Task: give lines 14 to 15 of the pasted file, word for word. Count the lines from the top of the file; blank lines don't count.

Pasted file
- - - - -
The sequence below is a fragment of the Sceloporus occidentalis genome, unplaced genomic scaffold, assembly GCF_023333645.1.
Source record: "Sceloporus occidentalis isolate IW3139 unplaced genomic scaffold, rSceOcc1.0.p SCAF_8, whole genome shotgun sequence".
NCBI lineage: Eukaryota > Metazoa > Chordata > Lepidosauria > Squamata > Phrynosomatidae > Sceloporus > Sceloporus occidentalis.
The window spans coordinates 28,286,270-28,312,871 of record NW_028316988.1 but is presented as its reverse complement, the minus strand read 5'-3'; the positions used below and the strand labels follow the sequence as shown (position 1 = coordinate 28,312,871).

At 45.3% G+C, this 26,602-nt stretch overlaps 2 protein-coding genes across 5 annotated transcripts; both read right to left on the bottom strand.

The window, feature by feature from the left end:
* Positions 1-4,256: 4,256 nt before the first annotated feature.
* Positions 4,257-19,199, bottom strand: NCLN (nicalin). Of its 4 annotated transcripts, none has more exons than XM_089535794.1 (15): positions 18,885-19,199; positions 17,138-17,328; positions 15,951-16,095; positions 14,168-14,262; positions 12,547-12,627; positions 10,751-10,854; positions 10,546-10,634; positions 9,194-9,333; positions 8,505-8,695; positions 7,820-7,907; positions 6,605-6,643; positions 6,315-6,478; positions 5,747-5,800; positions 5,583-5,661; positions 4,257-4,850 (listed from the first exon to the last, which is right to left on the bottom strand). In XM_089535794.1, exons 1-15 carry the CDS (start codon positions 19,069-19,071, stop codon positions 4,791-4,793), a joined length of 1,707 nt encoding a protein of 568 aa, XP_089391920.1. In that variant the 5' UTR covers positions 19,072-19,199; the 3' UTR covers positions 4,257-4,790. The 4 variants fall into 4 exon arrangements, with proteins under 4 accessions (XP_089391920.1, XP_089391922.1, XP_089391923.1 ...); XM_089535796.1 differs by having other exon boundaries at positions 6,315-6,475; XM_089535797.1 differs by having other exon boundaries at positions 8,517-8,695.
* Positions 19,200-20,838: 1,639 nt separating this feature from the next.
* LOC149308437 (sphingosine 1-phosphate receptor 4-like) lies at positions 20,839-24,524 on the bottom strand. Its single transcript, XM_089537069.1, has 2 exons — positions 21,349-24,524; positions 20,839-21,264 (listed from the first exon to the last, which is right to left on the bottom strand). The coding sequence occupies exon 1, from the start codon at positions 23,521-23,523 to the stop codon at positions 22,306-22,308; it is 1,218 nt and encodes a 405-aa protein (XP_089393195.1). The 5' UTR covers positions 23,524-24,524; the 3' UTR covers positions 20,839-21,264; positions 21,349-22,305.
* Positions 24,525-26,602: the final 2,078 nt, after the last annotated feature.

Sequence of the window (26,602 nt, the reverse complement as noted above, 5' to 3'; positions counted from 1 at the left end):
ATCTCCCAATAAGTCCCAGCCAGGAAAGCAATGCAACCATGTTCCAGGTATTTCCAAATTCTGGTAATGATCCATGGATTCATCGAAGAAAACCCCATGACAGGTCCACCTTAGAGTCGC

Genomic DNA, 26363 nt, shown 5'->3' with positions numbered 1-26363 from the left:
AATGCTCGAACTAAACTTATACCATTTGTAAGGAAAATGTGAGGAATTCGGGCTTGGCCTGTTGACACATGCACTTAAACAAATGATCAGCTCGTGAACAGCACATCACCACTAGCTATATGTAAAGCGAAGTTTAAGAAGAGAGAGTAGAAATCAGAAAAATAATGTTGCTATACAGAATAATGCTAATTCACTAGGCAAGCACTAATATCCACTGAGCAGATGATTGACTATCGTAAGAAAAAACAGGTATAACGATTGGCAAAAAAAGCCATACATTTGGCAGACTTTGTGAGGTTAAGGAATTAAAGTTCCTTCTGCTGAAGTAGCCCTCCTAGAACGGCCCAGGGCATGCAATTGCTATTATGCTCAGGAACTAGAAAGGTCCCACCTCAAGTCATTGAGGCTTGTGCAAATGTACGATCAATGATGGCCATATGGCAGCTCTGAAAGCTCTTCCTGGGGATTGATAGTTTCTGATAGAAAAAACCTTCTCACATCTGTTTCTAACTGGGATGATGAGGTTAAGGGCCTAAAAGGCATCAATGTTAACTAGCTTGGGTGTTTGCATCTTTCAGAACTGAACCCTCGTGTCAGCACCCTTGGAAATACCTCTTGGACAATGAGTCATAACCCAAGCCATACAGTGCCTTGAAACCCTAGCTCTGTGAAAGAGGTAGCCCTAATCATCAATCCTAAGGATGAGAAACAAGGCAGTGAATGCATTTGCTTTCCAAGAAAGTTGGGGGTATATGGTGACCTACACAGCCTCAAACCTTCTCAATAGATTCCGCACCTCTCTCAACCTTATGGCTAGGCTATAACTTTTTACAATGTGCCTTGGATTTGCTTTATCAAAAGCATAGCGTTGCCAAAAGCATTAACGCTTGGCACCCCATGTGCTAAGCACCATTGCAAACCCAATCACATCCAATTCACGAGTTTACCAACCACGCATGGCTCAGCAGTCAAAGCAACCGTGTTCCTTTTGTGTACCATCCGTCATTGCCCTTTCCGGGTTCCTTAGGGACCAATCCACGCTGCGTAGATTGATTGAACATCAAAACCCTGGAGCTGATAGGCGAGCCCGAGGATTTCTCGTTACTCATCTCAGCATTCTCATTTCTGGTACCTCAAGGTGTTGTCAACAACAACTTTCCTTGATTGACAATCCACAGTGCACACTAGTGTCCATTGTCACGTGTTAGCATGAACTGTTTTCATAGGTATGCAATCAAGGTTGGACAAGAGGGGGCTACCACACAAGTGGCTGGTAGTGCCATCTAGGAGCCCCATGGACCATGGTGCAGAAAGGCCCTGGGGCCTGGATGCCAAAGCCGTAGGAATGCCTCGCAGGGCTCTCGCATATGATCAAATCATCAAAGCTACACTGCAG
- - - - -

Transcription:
Genomic DNA, 26363 nt, shown 5'->3' with positions numbered 1-26363 from the left:
AATGCTCGAACTAAACTTATACCATTTGTAAGGAAAATGTGAGGAATTCGGGCTTGGCCTGTTGACACATGCACTTAAACAAATGATCAGCTCGTGAACAGCACATCACCACTAGCTATATGTAAAGCGAAGTTTAAGAAGAGAGAGTAGAAATCAGAAAAATAATGTTGCTATACAGAATAATGCTAATTCACTAGGCAAGCACTAATATCCACTGAGCAGATGATTGACTATCGTAAGAAAAAACAGGTATAACGATTGGCAAAAAAAGCCATACATTTGGCAGACTTTGTGAGGTTAAGGAATTAAAGTTCCTTCTGCTGAAGTAGCCCTCCTAGAACGGCCCAGGGCATGCAATTGCTATTATGCTCAGGAACTAGAAAGGTCCCACCTCAAGTCATTGAGGCTTGTGCAAATGTACGATCAATGATGGCCATATGGCAGCTCTGAAAGCTCTTCCTGGGGATTGATAGTTTCTGATAGAAAAAACCTTCTCACATCTGTTTCTAACTGGGATGATGAGGTTAAGGGCCTAAAAGGCATCAATGTTAACTAGCTTGGGTGTTTGCATCTTTCAGAACTGAACCCTCGTGTCAGCACCCTTGGAAATACCTCTTGGACAATGAGTCATAACCCAAGCCATACAGTGCCTTGAAACCCTAGCTCTGTGAAAGAGGTAGCCCTAATCATCAATCCTAAGGATGAGAAACAAGGCAGTGAATGCATTTGCTTTCCAAGAAAGTTGGGGGTATATGGTGACCTACACAGCCTCAAACCTTCTCAATAGATTCCGCACCTCTCTCAACCTTATGGCTAGGCTATAACTTTTTACAATGTGCCTTGGATTTGCTTTATCAAAAGCATAGCGTTGCCAAAAGCATTAACGCTTGGCACCCCATGTGCTAAGCACCATTGCAAACCCAATCACATCCAATTCACGAGTTTACCAACCACGCATGGCTCAGCAGTCAAAGCAACCGTGTTCCTTTTGTGTACCATCCGTCATTGCCCTTTCCGGGTTCCTTAGGGACCAATCCACGCTGCGTAGATTGATTGAACATCAAAACCCTGGAGCTGATAGGCGAGCCCGAGGATTTCTCGTTACTCATCTCAGCATTCTCATTTCTGGTACCTCAAGGTGTTGTCAACAACAACTTTCCTTGATTGACAATCCACAGTGCACACTAGTGTCCATTGTCACGTGTTAGCATGAACTGTTTTCATAGGTATGCAATCAAGGTTGGACAAGAGGGGGCTACCACACAAGTGGCTGGTAGTGCCATCTAGGAGCCCCATGGACCATGGTGCAGAAAGGCCCTGGGGCCTGGATGCCAAAGCCGTAGGAATGCCTCGCAGGGCTCTCGCATATGATCAAATCATCAAAGCTACACTGCAG